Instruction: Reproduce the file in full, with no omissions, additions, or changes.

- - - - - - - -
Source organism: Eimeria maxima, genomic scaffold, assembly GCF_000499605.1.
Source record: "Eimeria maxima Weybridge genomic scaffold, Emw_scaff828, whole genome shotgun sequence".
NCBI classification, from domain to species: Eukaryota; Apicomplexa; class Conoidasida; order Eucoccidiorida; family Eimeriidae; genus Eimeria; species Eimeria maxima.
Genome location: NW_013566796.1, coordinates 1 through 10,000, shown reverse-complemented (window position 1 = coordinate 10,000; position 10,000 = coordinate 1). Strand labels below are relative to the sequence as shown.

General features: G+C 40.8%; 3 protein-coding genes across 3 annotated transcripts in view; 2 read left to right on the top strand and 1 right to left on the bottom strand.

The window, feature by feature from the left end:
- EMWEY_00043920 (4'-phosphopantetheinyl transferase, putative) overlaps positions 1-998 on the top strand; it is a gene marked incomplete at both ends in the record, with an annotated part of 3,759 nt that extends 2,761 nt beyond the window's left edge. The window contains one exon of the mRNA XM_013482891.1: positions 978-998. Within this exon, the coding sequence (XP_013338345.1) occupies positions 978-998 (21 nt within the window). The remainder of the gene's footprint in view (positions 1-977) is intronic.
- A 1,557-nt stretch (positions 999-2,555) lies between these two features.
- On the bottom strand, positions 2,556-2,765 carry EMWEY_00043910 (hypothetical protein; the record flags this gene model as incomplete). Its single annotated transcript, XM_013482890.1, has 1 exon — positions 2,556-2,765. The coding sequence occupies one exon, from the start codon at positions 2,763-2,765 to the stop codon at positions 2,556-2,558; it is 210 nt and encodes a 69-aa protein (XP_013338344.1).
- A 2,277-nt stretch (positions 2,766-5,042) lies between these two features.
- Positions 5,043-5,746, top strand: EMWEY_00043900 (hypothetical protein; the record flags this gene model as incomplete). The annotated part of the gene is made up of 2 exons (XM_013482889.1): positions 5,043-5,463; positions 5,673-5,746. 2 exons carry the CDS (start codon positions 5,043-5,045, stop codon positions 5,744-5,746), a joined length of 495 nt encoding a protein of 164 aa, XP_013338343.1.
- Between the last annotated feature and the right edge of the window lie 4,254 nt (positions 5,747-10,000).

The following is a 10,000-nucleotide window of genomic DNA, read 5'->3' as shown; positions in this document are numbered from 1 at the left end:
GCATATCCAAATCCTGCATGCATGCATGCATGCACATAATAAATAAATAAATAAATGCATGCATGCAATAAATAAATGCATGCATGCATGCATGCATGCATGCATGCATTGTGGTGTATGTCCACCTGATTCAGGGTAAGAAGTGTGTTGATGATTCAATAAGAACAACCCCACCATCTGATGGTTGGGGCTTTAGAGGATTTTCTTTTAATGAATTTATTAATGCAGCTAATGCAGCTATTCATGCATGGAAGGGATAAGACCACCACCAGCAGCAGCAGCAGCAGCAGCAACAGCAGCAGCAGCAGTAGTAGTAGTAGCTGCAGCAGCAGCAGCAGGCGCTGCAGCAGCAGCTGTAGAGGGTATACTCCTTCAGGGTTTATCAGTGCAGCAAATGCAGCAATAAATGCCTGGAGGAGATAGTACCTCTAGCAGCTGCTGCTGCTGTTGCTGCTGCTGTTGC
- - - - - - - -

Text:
Source organism: Eimeria maxima, genomic scaffold, assembly GCF_000499605.1.
Source record: "Eimeria maxima Weybridge genomic scaffold, Emw_scaff828, whole genome shotgun sequence".
NCBI classification, from domain to species: Eukaryota; Apicomplexa; class Conoidasida; order Eucoccidiorida; family Eimeriidae; genus Eimeria; species Eimeria maxima.
Genome location: NW_013566796.1, coordinates 1 through 10,000, shown reverse-complemented (window position 1 = coordinate 10,000; position 10,000 = coordinate 1). Strand labels below are relative to the sequence as shown.

General features: G+C 40.8%; 3 protein-coding genes across 3 annotated transcripts in view; 2 read left to right on the top strand and 1 right to left on the bottom strand.

The window, feature by feature from the left end:
- EMWEY_00043920 (4'-phosphopantetheinyl transferase, putative) overlaps positions 1-998 on the top strand; it is a gene marked incomplete at both ends in the record, with an annotated part of 3,759 nt that extends 2,761 nt beyond the window's left edge. The window contains one exon of the mRNA XM_013482891.1: positions 978-998. Within this exon, the coding sequence (XP_013338345.1) occupies positions 978-998 (21 nt within the window). The remainder of the gene's footprint in view (positions 1-977) is intronic.
- A 1,557-nt stretch (positions 999-2,555) lies between these two features.
- On the bottom strand, positions 2,556-2,765 carry EMWEY_00043910 (hypothetical protein; the record flags this gene model as incomplete). Its single annotated transcript, XM_013482890.1, has 1 exon — positions 2,556-2,765. The coding sequence occupies one exon, from the start codon at positions 2,763-2,765 to the stop codon at positions 2,556-2,558; it is 210 nt and encodes a 69-aa protein (XP_013338344.1).
- A 2,277-nt stretch (positions 2,766-5,042) lies between these two features.
- Positions 5,043-5,746, top strand: EMWEY_00043900 (hypothetical protein; the record flags this gene model as incomplete). The annotated part of the gene is made up of 2 exons (XM_013482889.1): positions 5,043-5,463; positions 5,673-5,746. 2 exons carry the CDS (start codon positions 5,043-5,045, stop codon positions 5,744-5,746), a joined length of 495 nt encoding a protein of 164 aa, XP_013338343.1.
- Between the last annotated feature and the right edge of the window lie 4,254 nt (positions 5,747-10,000).

The following is a 10,000-nucleotide window of genomic DNA, read 5'->3' as shown; positions in this document are numbered from 1 at the left end:
GCATATCCAAATCCTGCATGCATGCATGCATGCACATAATAAATAAATAAATAAATGCATGCATGCAATAAATAAATGCATGCATGCATGCATGCATGCATGCATGCATTGTGGTGTATGTCCACCTGATTCAGGGTAAGAAGTGTGTTGATGATTCAATAAGAACAACCCCACCATCTGATGGTTGGGGCTTTAGAGGATTTTCTTTTAATGAATTTATTAATGCAGCTAATGCAGCTATTCATGCATGGAAGGGATAAGACCACCACCAGCAGCAGCAGCAGCAGCAGCAACAGCAGCAGCAGCAGTAGTAGTAGTAGCTGCAGCAGCAGCAGCAGGCGCTGCAGCAGCAGCTGTAGAGGGTATACTCCTTCAGGGTTTATCAGTGCAGCAAATGCAGCAATAAATGCCTGGAGGAGATAGTACCTCTAGCAGCTGCTGCTGCTGTTGCTGCTGCTGTTGC